Saturday, March 19, 2011

Digital Divisions and Lack of Provisions

I was fortunate enough to be given the opportunity to attend the CUE Conference for educators in Palm Springs.  This conference focuses on technology in education, including all forms of mobile media, devices, computers, Smart Boards, and much more.  I learned many new things from this experience.  I can’t say that I have a plethora of new ideas and strategies to use in my classroom on Monday, but I do have a new perspective on what I DON’T HAVE!  I also have a new respect for myself as an educator because I am insuring that my students are competitive and successful academically, socially, and morally.  Now, I just have to determine how I will insure they can compete in a technologically driven society that is not going to forgive them for not being prepared to master the digital world!

Digital divisions and lack of provisions will keep otherwise brilliant and highly capable children from accessing equal opportunities for success.  In one session I attended, the instructor shared a program with teachers that required daily use of a Smart Board.  We have a Smart Board in our technology lab, but the students attend the lab for 40 minutes per week which is equivalent to 1600 minutes per year, equaling about 27 hours!  In short, my students will have used a Smart Board for one and 1/8 days in the course of a full school year!  Wow!!!  Is that sufficient time in comparison to those who have access to a Smart Board 5 hours per day, 5 days per week?  That equals 25 hours per week; 2 hours short of what my students will get in a school year! Those students will have Smart Board education 1,000 hours per year compared to mine who will have 27 hours in a year!  And that was just my first workshop…proving the digital division is wider than I thought!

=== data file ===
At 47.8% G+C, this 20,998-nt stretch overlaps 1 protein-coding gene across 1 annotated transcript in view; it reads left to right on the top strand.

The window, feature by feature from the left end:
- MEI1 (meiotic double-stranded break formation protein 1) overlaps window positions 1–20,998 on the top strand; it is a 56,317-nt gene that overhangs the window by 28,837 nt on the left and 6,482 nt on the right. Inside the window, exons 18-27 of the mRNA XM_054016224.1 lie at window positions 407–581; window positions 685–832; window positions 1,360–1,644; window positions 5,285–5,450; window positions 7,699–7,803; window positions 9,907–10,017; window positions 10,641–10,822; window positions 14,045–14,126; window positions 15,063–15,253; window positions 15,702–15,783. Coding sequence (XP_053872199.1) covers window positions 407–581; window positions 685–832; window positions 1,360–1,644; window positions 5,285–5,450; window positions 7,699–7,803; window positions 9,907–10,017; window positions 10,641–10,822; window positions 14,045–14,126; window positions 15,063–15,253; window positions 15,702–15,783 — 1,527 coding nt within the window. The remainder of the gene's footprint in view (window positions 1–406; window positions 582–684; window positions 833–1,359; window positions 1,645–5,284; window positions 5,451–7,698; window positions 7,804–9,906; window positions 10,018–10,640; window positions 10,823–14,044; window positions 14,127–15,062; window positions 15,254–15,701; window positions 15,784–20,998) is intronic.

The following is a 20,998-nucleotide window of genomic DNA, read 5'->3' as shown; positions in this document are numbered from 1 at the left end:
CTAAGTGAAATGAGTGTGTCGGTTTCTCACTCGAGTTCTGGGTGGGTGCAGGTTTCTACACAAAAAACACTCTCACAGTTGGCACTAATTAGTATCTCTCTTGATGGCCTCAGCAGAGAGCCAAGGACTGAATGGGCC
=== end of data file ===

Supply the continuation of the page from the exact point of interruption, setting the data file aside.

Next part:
Another session I attended opened my eyes to the real lack of provisions for many students.  This session was interesting and useful to me as an educator.  It showed me how my students can use Voice Threading as a means for sharing their work online.  I instantly thought of how my students could read their poetry, show their artwork, and really be proud of their writing if they could use Voice Threading.  Well, here is my next dilemma.  There is a free program to use, but of course it limits the amount of actual voice threading that can be uploaded.  Why would I want to use the free program and not be able to have all my students’ voices heard?  That’s not going to happen.  Will there be money in our school’s budget to purchase the full program?  Of course not! We don’t have the money in next year’s budget to purchase our nurse, psychologist, or counselor for a sufficient block of time.  Oh well, I guess I will utilize the free program for now and possibly the children can work in groups and read group poetry as opposed to individual poems.  The divide is wide!